Abravanel quietly obtained a position with a Jewish banking firm, and was glad to have time to pursue his studies and literary work. He continued his commentaries on the Bible which he had been forced to interrupt because of the pressure of state affairs. He wrote his commentaries on Joshua, Judges and Samuel, but when he began his commentaries on the book of Kings, the king of Spain summoned him to take over the state treasury. Ferdinand and Isabella of Spain knew that they could find no greater financial genius, and in the very same year when the notorious Torquemada became head of the Inquisition in Spain, Abarvanel officially became treasurer to the king and queen (two years before the expulsion of the Jews from Spain).
When that terrible decree of the expulsion of all Jews from Spain except those who would give up their faith, became known, Abravanel tried hard to avert the catastrophe. He begged of the king and queen to reconsider their cruel decree, and he offered a huge sum to the king's treasury. The king and queen turned a deaf ear to all his personal pleas and declined his gifts of money.
On the 9th of Av, 5252 (July 30, 1492), Abravanel and his family were on the march with the rest of their co-religionists He gave up his exalted position and joined his beloved brethren in exile and suffering. The unfortunate refugees finally reached Naples in Italy. When Ferdinand learned that the Jews found a haven in Naples, he requested the king of Naples (also called Ferdinand) that he should not permit the refugees to. remain in his land. The young king of Naples, however, ignored the protest and demands of the cruel rulers of Spain. Moreover, he invited Abravanel to the royal house and appointed him as his adviser. Abravanel served both him and his son Alfonso II who succeeded to the throne in 1494. Unfortunately Naples was captured by King Charles of France in the following year, and King Alfonso II fled to Sicily. Abravanel accompanied his Majesty in exile, and continued to serve him with a fatherly devotion, until the exiled king died. Then Abravanel left for the island of Corfu in the Mediterranean.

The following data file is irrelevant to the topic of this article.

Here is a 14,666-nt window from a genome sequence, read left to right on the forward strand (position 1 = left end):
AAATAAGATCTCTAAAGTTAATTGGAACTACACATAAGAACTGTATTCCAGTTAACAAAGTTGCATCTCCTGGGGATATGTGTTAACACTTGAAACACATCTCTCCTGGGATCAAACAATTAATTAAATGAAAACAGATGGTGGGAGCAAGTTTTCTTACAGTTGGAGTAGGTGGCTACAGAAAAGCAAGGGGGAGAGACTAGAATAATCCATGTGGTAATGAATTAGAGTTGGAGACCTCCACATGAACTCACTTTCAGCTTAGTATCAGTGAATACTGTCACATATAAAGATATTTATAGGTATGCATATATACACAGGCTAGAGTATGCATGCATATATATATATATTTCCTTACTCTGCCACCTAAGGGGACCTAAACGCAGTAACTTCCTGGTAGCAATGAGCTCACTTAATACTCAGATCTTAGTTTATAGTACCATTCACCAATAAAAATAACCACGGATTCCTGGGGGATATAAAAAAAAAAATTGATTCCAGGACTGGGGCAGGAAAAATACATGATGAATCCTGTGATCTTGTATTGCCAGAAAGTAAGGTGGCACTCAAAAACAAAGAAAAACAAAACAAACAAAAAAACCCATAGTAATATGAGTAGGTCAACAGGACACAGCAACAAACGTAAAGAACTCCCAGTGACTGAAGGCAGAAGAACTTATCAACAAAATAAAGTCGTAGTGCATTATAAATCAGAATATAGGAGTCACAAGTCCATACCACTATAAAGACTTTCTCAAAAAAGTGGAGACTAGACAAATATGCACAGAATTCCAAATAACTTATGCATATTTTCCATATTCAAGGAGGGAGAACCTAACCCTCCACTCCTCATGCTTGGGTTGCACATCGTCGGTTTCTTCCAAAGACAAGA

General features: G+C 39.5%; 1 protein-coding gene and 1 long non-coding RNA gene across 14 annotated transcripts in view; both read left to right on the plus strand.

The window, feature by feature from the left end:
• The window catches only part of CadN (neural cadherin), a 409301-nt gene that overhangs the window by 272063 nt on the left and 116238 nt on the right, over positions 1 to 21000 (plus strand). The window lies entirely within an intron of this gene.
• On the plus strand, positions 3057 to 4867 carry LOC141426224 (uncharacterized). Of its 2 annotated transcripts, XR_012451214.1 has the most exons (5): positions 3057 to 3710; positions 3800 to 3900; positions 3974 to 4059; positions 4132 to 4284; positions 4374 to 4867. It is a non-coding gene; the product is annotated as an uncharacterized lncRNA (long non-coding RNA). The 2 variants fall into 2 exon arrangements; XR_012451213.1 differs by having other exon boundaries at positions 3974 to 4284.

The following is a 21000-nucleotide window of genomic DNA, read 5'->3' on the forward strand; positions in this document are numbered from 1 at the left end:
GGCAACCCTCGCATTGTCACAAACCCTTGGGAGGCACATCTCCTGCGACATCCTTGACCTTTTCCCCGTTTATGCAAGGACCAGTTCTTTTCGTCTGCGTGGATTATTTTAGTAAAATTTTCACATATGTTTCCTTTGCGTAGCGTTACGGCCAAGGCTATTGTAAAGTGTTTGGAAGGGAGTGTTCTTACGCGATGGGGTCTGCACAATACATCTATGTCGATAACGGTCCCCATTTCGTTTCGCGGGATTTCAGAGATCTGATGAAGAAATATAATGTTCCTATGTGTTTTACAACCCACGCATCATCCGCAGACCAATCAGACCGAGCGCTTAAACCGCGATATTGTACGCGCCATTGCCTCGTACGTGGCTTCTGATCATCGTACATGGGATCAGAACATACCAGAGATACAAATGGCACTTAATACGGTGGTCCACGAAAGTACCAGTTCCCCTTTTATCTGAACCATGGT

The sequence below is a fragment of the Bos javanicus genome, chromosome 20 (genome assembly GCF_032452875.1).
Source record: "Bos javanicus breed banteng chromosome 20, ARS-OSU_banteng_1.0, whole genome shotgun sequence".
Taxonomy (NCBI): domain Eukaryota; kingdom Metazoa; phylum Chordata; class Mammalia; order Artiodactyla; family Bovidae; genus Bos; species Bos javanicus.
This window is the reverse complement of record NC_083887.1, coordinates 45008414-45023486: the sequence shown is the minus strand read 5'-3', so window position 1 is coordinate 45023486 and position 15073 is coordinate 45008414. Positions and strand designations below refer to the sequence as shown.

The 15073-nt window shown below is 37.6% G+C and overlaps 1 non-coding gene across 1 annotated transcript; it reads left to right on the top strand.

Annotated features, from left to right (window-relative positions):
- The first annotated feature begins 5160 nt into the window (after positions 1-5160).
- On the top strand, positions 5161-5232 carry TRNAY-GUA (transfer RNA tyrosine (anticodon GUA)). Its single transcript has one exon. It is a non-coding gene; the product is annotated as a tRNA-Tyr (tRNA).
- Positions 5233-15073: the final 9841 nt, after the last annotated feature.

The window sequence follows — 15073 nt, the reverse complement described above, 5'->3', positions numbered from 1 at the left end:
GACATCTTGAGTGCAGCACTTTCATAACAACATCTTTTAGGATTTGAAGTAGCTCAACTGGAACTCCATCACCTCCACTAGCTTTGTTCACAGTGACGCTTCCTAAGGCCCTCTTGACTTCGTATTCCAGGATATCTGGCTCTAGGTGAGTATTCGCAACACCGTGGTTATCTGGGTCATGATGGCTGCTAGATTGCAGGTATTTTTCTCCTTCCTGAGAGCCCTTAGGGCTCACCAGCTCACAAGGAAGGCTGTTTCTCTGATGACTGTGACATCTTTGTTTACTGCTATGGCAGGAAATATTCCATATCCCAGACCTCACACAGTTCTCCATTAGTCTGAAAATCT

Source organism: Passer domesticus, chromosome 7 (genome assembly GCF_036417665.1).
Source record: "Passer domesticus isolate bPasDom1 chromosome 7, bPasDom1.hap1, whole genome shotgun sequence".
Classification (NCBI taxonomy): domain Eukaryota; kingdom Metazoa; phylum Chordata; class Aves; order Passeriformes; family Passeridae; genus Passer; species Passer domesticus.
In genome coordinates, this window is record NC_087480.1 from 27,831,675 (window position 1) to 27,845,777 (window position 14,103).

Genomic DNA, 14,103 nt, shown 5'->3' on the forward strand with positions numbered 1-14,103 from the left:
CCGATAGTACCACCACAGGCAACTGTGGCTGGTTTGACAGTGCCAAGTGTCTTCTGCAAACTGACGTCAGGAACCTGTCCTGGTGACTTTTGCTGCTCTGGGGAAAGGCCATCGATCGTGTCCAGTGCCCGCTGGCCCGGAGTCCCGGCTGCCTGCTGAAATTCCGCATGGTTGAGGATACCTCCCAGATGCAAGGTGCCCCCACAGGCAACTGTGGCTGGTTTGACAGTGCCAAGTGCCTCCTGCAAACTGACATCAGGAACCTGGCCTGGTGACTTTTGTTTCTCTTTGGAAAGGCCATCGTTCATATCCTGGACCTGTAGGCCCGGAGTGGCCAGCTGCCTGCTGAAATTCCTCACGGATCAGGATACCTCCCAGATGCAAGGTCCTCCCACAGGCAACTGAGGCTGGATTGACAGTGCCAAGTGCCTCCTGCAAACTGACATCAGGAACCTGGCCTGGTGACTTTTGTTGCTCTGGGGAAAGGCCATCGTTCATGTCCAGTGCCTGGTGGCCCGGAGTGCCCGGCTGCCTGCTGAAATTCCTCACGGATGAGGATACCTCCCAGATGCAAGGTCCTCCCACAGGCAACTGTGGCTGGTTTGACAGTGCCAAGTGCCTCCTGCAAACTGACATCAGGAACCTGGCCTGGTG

Having lost all his wealth to the French conquerors, Abravanel suffered poverty and hardship. He moved to Monopoli, a town in the Kingdom of Naples, and 8 years later finally settled in Venice. Here it was not long before the rulers of Venice invited him to the council of state, and Abravanel became one of the leading statesmen of that Venetian Republic. Here in Venice Abravanel died in the year 5269, at the age of 71, deeply mourned by the Jewish and non-Jewish citizens of Venice. The leading rulers of Venice attended his funeral, and he was laid to rest in Padua.

Sir Moses Montefiore

Moses Montefiore was a devoted worker for the public welfare, a mediator and intercessor in behalf of his brethren, a statesman and a diplomat. Everywhere Kings and Princes received him cordially, and he always defended the Jewish position with pride and vigor, doing his utmost for his coreligionists in various European countries.